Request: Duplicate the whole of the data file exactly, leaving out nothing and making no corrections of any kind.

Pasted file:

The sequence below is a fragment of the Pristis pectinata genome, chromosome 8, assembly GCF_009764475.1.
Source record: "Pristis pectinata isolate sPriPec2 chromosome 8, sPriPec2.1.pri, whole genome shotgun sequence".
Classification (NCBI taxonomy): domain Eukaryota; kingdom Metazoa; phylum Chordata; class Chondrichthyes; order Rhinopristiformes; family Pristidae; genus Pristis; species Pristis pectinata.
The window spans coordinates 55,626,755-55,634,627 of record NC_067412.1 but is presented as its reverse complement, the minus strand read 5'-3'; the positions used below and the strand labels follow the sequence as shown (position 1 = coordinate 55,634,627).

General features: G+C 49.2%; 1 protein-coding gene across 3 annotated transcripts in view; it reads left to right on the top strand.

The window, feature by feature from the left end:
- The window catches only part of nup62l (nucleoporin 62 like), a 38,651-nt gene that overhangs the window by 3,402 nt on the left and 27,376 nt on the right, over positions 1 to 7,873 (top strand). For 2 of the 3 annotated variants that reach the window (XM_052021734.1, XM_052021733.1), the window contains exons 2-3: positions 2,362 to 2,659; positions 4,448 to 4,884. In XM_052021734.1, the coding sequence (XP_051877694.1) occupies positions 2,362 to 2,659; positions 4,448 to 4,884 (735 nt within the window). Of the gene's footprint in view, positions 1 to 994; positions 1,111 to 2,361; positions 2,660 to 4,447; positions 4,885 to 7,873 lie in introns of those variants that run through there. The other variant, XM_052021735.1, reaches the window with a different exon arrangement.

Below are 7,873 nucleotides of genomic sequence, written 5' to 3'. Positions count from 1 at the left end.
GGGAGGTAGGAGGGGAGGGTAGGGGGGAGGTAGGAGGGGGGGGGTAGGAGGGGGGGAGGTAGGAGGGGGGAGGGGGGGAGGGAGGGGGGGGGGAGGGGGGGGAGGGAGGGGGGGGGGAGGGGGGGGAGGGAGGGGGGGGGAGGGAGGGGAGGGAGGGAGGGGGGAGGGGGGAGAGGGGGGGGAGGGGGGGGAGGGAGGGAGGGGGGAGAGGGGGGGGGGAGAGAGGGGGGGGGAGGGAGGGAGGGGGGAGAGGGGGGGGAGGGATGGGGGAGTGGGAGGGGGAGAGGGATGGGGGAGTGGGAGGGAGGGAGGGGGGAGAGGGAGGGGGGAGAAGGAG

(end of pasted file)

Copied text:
The sequence below is a fragment of the Pristis pectinata genome, chromosome 8, assembly GCF_009764475.1.
Source record: "Pristis pectinata isolate sPriPec2 chromosome 8, sPriPec2.1.pri, whole genome shotgun sequence".
Classification (NCBI taxonomy): domain Eukaryota; kingdom Metazoa; phylum Chordata; class Chondrichthyes; order Rhinopristiformes; family Pristidae; genus Pristis; species Pristis pectinata.
The window spans coordinates 55,626,755-55,634,627 of record NC_067412.1 but is presented as its reverse complement, the minus strand read 5'-3'; the positions used below and the strand labels follow the sequence as shown (position 1 = coordinate 55,634,627).

General features: G+C 49.2%; 1 protein-coding gene across 3 annotated transcripts in view; it reads left to right on the top strand.

The window, feature by feature from the left end:
- The window catches only part of nup62l (nucleoporin 62 like), a 38,651-nt gene that overhangs the window by 3,402 nt on the left and 27,376 nt on the right, over positions 1 to 7,873 (top strand). For 2 of the 3 annotated variants that reach the window (XM_052021734.1, XM_052021733.1), the window contains exons 2-3: positions 2,362 to 2,659; positions 4,448 to 4,884. In XM_052021734.1, the coding sequence (XP_051877694.1) occupies positions 2,362 to 2,659; positions 4,448 to 4,884 (735 nt within the window). Of the gene's footprint in view, positions 1 to 994; positions 1,111 to 2,361; positions 2,660 to 4,447; positions 4,885 to 7,873 lie in introns of those variants that run through there. The other variant, XM_052021735.1, reaches the window with a different exon arrangement.

Below are 7,873 nucleotides of genomic sequence, written 5' to 3'. Positions count from 1 at the left end.
GGGAGGTAGGAGGGGAGGGTAGGGGGGAGGTAGGAGGGGGGGGGTAGGAGGGGGGGAGGTAGGAGGGGGGAGGGGGGGAGGGAGGGGGGGGGGAGGGGGGGGAGGGAGGGGGGGGGGAGGGGGGGGAGGGAGGGGGGGGGAGGGAGGGGAGGGAGGGAGGGGGGAGGGGGGAGAGGGGGGGGAGGGGGGGGAGGGAGGGAGGGGGGAGAGGGGGGGGGGAGAGAGGGGGGGGGAGGGAGGGAGGGGGGAGAGGGGGGGGAGGGATGGGGGAGTGGGAGGGGGAGAGGGATGGGGGAGTGGGAGGGAGGGAGGGGGGAGAGGGAGGGGGGAGAAGGAG